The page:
Finally, if there is reincarnation – and we have many lives – it’s really the divine taking on all these forms. What continues between the lives are subtle energy structures allowing the divine to temporarily express itself as a being and take itself to be a separate being. It’s all part of lila. It’s the play of the divine.
Gather ’round me, everybody Gather ’round me while I’m preachin’ Feel a sermon comin’ on me The topic will be sin and that’s what I’m ag’in’ If you wanna hear my story The settle back and just sit tight While I start reviewin’ The attitude of doin’ right
You’ve got to accentuate the positive Eliminate the negative And latch on to the affirmative Don’t mess with Mister In-Between
You’ve got to spread joy up to the maximum Bring gloom down to the minimum Have faith or pandemonium’s Liable to walk upon the scene
To illustrate my last remark Jonah in the whale, Noah in the ark What did they do just when everything looked so dark?
(Man, they said “We’d better accentuate the positive”) (“Eliminate the negative”) (“And latch on to the affirmative”) Don’t mess with Mister In-Between (No!) Don’t mess with Mister In-Between
(Ya got to spread joy up to the maximum) (Bring gloom down to the minimum) (Have faith or pandemonium’s) (Liable to walk upon the scene)
You got to ac (yes, yes) -cent-tchu-ate the positive Eliminate (yes, yes) the negative And latch (yes, yes) on to the affirmative Don’t mess with Mister In-Between No, don’t mess with Mister In-Between
Words and Music by Harold Arlen and Johnny Mercer
This song may at first glance sound a bit naive, but is it really? It’s all about how we understand it.
Accentuate the positive. Even in a dark night, there is what we may think of as good. One way to discover this is to ask the question, is it true that what I am looking for is not here? More specifically: Is it true that peace is not here? Is it true that love is not here? Is it true that contentment is not here? Is it true that allowing is not here?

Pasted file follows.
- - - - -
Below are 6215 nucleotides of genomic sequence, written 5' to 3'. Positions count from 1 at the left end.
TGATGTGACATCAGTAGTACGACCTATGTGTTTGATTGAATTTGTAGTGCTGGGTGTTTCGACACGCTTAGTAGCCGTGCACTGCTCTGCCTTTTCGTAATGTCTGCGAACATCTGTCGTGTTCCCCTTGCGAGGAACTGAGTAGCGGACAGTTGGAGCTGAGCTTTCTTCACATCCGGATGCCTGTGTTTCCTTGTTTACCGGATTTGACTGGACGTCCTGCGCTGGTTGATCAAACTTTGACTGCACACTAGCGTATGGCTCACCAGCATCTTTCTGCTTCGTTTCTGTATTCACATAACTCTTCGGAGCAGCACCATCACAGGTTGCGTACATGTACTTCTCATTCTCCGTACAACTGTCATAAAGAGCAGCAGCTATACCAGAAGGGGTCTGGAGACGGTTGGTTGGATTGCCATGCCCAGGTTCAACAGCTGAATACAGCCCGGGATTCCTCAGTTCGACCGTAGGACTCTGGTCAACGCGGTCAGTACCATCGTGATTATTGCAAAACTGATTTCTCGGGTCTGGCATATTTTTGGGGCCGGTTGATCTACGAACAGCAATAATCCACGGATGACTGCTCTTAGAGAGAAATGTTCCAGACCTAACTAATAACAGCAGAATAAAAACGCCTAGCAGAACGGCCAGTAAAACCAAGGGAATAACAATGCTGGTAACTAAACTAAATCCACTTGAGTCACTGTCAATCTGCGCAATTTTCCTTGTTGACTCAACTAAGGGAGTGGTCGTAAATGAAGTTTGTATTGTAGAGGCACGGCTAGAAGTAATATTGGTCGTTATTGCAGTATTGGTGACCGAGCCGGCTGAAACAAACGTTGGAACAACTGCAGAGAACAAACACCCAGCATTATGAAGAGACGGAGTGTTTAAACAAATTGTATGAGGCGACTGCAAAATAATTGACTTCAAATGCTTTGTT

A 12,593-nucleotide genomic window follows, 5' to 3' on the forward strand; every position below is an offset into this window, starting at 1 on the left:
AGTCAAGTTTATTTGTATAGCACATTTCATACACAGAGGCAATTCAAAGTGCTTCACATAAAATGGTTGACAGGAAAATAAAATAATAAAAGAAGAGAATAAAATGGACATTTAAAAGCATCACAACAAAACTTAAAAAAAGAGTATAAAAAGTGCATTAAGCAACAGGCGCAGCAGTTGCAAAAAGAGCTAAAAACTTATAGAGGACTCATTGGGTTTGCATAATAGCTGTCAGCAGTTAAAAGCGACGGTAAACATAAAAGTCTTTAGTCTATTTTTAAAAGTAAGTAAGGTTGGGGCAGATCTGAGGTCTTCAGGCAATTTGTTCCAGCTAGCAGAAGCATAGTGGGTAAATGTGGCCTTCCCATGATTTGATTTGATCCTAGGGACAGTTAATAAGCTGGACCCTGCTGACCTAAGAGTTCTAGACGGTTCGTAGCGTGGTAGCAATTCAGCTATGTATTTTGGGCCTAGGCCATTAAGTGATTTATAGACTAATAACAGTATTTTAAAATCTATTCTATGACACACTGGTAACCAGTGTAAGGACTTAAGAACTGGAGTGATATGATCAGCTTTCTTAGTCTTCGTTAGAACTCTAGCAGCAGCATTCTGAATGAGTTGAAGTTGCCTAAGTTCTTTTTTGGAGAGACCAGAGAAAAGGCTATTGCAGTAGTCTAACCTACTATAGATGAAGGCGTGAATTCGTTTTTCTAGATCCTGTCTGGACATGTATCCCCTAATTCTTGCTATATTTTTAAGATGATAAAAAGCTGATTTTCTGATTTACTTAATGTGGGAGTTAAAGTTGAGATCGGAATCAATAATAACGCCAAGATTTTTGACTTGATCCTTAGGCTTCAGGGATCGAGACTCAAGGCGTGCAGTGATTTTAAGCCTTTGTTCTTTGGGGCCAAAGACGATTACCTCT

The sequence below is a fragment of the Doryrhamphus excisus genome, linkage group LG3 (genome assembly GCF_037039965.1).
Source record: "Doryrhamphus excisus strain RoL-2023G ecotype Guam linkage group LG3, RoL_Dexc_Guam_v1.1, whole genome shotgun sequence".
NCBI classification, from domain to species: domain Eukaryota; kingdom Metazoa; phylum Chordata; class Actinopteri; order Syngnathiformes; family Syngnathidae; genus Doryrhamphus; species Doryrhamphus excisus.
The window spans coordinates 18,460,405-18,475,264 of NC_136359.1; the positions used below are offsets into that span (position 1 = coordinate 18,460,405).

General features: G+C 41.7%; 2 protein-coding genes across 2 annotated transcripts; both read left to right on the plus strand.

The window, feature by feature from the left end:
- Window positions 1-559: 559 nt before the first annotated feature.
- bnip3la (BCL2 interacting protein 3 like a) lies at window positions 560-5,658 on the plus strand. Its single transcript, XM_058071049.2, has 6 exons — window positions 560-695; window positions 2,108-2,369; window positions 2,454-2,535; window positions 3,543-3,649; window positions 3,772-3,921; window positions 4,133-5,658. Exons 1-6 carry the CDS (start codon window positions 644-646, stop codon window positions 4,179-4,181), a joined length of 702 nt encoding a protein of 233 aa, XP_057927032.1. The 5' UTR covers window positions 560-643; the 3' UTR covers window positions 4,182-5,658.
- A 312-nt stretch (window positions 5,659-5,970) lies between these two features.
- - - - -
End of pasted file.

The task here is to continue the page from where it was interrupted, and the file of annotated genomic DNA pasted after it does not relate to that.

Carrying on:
Eliminate the negative. Examine the apparent problems through how it appears in words, images and sensations. What happens when you see words as words, images as images, and sensations as sensations? What happens when you take time and feel sensations as sensations? (Living Inquiries.) What stressful thoughts do you have about what’s happening? What do you find when you examine these? (The Work.)
Latch on to the affirmative. Find love through ho’oponopono, tonglen, metta and similar practices. (Do these practices also on the suffering parts of yourself.) Meet the suffering parts of yourself in satsang. Pray to the divine. Ask for guidance. Ask for surrender. Ask for support in meeting what’s apparently troublesome with love.
Accentuate the positive: Is it true that what I am looking for is not here? (Peace, contentment, love, allowing.)
Eliminate the negative: Bring love to it. Inquire into stories about it. See what’s really there.
Latch on to the affirmative: Uncover and invite in love, for whatever is here.
Don’t mess with mister in-between: Do it wholeheartedly.